Test that the lid is on tightly BEFORE putting the mug your bag or walking around with it (who has experienced this fail with me?). To make sure you have a good seal after putting the lid on tilt the mug over the sink, or turn it fully upside down if you’re feeling cocky. If it dribbles, runs or pops fully off try securing the lid again.
Check your Gasket
The thin rubbery rings you find on tea mug lids act as a sealant when working correctly. If they get damaged, out of place or stretched out they don’t work right. Some are replaceable. Check with the manufacturer of your mug before giving up on it and condemning it to the trash bin.
Keep it Clean, People
Travel mugs often have grooves and moving parts that can hold residue (ick) that can make your tea taste nasty and get in the way of a good seal. Baking soda is a great natural way to remove tea residue from travel mugs (and cups too). You can use an old toothbrush to get into the harder to reach grooves. For the twisty tops, a good soak in white vinegar and water may help get to the places a brush can’t reach. Remember to clean under the gasket too, especially if you have milky teas. That build up is particularly gross.
Some Like it Hot
If you use a metal, insulated travel mug these can have amazing heat retention. I had forgotten to finish a travel mug of tea and discovered it was still drinkably warm 12 hours later! The only downside to this level of insulating heat is it may take hours before your tea reaches a drinkable temperature. When using these mugs I found it easiest to let the tea cool to a drinkable temp before putting the lid on.
If I’m not planning on drinking the tea for a while or have to transport it a long way then I just put the lid on while hot. Some travel mugs are a bit risky to use if the lid is put on while the tea is piping hot. The heat can create a seal where either the lid is very hard to remove or when it is removed it tends to cause the spillage of scalding hot tea. Ouch.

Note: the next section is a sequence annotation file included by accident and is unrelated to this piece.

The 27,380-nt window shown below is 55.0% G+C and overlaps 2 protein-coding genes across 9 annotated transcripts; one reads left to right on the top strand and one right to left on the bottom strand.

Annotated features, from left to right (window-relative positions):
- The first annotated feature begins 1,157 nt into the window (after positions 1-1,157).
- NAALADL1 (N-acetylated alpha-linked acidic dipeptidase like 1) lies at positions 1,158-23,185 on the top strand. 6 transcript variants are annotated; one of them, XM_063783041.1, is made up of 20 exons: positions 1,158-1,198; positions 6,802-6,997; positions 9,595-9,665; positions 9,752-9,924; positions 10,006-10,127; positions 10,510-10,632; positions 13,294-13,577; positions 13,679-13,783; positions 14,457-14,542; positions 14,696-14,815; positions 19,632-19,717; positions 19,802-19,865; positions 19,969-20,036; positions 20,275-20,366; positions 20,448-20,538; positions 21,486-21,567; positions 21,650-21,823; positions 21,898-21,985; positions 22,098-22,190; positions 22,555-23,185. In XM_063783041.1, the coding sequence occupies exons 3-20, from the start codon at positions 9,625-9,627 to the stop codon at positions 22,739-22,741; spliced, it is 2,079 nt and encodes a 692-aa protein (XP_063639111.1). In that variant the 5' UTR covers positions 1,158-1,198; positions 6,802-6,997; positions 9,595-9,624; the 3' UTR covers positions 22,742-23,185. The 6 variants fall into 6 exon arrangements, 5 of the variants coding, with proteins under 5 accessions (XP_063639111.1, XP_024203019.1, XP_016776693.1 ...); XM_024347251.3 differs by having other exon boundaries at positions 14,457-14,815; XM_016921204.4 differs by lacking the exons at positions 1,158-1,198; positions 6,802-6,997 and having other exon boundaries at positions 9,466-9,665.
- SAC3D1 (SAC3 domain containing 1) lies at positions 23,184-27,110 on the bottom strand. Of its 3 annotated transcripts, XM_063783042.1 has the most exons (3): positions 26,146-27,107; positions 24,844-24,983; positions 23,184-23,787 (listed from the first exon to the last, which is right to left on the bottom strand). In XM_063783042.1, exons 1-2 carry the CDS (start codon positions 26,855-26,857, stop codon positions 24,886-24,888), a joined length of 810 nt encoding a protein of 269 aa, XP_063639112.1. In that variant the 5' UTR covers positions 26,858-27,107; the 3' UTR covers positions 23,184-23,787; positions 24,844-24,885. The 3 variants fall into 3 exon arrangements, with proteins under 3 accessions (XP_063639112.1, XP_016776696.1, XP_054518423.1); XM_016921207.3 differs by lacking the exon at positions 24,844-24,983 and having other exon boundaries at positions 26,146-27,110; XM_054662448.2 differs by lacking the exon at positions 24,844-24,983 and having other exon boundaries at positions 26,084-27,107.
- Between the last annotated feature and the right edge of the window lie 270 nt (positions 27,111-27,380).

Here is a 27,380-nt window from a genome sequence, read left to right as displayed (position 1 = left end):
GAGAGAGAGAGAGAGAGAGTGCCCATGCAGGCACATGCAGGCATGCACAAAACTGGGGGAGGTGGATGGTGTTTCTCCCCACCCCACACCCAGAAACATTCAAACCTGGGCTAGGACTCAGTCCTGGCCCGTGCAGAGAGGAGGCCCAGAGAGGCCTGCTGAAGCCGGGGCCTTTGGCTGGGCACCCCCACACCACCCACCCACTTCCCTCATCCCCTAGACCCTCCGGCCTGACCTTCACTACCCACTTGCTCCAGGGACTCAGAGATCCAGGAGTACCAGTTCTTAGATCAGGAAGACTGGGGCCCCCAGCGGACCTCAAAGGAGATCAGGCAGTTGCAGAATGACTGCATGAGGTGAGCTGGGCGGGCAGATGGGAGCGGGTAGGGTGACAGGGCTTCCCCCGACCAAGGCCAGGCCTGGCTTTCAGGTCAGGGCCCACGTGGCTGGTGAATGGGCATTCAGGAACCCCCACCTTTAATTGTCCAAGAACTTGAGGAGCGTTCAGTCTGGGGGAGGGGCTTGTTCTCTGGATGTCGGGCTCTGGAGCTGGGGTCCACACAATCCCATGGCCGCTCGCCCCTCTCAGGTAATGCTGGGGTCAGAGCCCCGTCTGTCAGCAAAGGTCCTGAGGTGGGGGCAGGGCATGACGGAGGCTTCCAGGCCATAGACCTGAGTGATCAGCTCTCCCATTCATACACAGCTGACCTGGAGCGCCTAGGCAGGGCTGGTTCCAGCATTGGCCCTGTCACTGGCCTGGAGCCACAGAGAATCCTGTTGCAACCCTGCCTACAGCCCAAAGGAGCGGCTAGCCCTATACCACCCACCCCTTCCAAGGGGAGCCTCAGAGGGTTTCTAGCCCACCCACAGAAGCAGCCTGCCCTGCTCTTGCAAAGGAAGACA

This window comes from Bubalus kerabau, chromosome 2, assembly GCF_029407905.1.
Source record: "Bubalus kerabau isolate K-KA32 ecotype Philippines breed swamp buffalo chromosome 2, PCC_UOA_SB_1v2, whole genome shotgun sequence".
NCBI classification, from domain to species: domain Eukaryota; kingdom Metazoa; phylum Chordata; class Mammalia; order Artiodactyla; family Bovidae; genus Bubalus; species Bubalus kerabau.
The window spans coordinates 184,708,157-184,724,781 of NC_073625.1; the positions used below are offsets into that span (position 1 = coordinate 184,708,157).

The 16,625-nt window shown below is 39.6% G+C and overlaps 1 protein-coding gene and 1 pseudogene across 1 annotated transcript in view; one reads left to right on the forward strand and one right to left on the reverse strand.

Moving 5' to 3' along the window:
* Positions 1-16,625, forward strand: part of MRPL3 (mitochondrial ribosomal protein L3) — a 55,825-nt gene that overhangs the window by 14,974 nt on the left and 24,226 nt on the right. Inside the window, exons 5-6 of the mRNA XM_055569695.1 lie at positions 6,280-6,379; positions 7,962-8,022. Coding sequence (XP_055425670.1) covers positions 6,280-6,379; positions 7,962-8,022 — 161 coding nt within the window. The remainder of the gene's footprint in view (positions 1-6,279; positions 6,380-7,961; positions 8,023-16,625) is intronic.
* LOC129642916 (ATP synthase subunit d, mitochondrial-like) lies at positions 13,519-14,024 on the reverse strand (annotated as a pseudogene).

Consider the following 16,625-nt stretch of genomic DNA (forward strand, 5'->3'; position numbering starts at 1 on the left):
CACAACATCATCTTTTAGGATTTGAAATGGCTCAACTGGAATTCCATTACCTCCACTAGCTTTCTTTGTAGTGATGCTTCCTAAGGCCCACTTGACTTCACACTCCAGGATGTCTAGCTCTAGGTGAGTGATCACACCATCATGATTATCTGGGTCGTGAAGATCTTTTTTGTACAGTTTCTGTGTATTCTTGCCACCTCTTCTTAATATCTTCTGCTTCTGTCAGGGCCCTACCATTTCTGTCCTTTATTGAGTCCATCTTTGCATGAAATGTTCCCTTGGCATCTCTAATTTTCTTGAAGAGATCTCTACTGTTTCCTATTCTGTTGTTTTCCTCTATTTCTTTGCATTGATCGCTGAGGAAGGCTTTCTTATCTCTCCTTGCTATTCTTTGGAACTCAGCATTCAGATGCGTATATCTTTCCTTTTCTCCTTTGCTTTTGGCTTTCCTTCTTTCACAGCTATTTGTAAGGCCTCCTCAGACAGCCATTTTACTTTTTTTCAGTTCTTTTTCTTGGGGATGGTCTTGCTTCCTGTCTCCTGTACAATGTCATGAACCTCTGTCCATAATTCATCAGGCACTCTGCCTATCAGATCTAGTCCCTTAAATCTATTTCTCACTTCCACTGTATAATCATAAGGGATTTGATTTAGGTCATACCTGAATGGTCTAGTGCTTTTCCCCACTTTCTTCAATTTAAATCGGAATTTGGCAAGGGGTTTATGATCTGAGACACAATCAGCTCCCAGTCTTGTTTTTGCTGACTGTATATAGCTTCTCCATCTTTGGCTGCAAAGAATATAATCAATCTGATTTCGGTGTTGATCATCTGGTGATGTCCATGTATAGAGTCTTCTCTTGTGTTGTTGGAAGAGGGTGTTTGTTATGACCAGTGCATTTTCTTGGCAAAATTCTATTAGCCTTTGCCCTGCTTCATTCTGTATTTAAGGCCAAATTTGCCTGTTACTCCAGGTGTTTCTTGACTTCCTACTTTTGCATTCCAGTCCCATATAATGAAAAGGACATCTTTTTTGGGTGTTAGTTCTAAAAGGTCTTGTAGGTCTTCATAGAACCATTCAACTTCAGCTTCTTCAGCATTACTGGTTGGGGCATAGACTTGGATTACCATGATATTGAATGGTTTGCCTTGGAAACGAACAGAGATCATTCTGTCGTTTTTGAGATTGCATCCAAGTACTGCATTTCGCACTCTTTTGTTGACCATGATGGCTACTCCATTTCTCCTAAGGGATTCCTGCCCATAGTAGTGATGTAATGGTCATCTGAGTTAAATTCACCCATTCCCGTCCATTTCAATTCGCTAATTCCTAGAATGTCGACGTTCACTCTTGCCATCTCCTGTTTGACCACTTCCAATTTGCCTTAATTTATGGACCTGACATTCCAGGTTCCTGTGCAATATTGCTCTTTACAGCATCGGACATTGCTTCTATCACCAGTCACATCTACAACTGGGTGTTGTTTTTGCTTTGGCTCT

Turn Up the Heat
If your mug doesn’t do a good job of retaining heat give it a boost by heating the mug before putting your tea in it or steeping your tea in it. This is just like you would heat a teapot (if you’ve not tried this it could be one the reasons your tea sucks)
If you have one of the ridiculously shaped travel mugs that won’t fit in a standard car cup holder, there are gadgets that can be attached to car windows which are adjustable so that you don’t have to do the dangerous drive with your scalding hot beverage between your legs thing. That’s ridiculous.
Don’t Cross the Streams
I have nothing against coffee. I have had good times with coffee also (Don’t worry. Tea knows and is ok with it). But when it comes to odors and residues, tea is like the clean, coiffed girl at the gym and coffee is the guy that gets on the elliptical next to you and smells so strong you have to move, not to another machine but to another room...and want to make sure you clean every machine you use before you use it (you do that, right?). Coffee lingers. The smell. The oils. So unless you want a stale coffee-laced tea keep your tea and coffee travel mugs separate.
What tips have you discovered in your travel mug experience? Share with us on FB and Twitter. Together we can create a better tea experience.